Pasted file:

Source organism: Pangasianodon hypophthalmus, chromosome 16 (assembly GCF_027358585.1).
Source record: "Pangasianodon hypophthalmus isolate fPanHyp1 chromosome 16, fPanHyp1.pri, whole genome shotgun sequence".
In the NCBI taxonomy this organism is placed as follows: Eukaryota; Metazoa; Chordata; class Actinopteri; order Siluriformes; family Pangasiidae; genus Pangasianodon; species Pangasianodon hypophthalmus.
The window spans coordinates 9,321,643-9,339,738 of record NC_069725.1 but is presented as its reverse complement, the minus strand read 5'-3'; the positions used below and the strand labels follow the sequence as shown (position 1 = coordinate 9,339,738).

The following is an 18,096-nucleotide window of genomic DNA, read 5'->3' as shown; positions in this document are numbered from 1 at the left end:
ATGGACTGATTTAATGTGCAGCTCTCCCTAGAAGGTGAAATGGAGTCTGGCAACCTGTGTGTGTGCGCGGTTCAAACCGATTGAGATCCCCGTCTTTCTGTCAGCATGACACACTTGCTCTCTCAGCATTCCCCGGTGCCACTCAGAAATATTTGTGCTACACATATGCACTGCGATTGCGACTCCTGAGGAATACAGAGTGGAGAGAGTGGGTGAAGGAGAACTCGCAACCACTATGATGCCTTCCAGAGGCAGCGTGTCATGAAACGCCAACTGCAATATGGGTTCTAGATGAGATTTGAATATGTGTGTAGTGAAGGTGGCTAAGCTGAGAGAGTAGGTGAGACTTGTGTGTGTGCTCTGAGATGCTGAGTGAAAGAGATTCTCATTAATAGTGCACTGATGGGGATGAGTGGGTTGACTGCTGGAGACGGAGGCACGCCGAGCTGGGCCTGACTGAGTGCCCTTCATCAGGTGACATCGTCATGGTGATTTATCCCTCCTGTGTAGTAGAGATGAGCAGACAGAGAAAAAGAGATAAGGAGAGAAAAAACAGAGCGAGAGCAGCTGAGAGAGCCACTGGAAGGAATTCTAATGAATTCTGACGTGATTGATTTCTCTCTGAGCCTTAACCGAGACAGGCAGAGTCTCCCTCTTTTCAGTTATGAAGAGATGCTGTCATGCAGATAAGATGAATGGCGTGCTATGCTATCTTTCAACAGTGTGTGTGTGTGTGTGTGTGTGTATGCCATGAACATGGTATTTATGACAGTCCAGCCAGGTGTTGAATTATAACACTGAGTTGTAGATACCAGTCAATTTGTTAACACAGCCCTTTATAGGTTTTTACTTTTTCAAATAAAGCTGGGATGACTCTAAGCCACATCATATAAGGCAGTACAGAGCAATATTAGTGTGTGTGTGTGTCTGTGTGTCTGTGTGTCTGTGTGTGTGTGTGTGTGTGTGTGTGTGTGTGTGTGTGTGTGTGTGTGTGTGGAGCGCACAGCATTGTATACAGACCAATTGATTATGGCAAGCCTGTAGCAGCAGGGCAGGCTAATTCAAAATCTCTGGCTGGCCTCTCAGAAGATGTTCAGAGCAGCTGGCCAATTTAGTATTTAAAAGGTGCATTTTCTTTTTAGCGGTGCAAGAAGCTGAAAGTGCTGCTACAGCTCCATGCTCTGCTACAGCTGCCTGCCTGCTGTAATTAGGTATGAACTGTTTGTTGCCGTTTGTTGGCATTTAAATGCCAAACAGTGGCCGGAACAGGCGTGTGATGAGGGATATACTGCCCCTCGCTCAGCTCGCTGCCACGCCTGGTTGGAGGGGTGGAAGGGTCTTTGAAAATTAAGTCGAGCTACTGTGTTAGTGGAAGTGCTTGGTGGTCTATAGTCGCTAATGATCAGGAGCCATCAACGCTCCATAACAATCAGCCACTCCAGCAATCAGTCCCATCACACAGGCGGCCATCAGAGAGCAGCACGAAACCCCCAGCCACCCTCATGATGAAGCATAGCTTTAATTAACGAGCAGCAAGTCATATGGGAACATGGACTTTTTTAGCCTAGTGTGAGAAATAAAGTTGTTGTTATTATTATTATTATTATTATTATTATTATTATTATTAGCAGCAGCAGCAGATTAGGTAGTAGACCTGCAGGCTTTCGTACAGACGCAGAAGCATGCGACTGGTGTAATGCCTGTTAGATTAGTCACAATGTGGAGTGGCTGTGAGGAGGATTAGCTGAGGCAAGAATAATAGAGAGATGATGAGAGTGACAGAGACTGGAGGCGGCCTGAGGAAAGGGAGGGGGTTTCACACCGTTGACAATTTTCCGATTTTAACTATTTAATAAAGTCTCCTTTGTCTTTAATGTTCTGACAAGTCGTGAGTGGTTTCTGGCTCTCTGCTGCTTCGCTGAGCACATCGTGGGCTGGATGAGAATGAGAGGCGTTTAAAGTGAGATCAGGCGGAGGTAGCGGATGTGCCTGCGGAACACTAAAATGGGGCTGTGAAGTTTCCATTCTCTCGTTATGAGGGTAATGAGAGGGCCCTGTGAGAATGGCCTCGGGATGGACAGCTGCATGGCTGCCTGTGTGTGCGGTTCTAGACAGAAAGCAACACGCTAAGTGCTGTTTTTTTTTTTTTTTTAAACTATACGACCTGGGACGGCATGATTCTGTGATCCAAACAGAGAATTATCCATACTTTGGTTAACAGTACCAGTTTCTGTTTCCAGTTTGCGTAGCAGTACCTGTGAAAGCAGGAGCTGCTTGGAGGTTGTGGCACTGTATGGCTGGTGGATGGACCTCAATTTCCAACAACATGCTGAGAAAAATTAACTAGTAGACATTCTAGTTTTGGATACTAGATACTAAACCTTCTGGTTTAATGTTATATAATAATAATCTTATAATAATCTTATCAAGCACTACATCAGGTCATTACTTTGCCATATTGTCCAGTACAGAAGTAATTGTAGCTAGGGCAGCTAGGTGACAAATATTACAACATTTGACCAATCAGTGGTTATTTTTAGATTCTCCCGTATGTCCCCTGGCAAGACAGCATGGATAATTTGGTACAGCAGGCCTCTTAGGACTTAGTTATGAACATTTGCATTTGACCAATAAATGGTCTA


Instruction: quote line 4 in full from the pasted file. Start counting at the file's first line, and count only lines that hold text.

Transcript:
The window spans coordinates 9,321,643-9,339,738 of record NC_069725.1 but is presented as its reverse complement, the minus strand read 5'-3'; the positions used below and the strand labels follow the sequence as shown (position 1 = coordinate 9,339,738).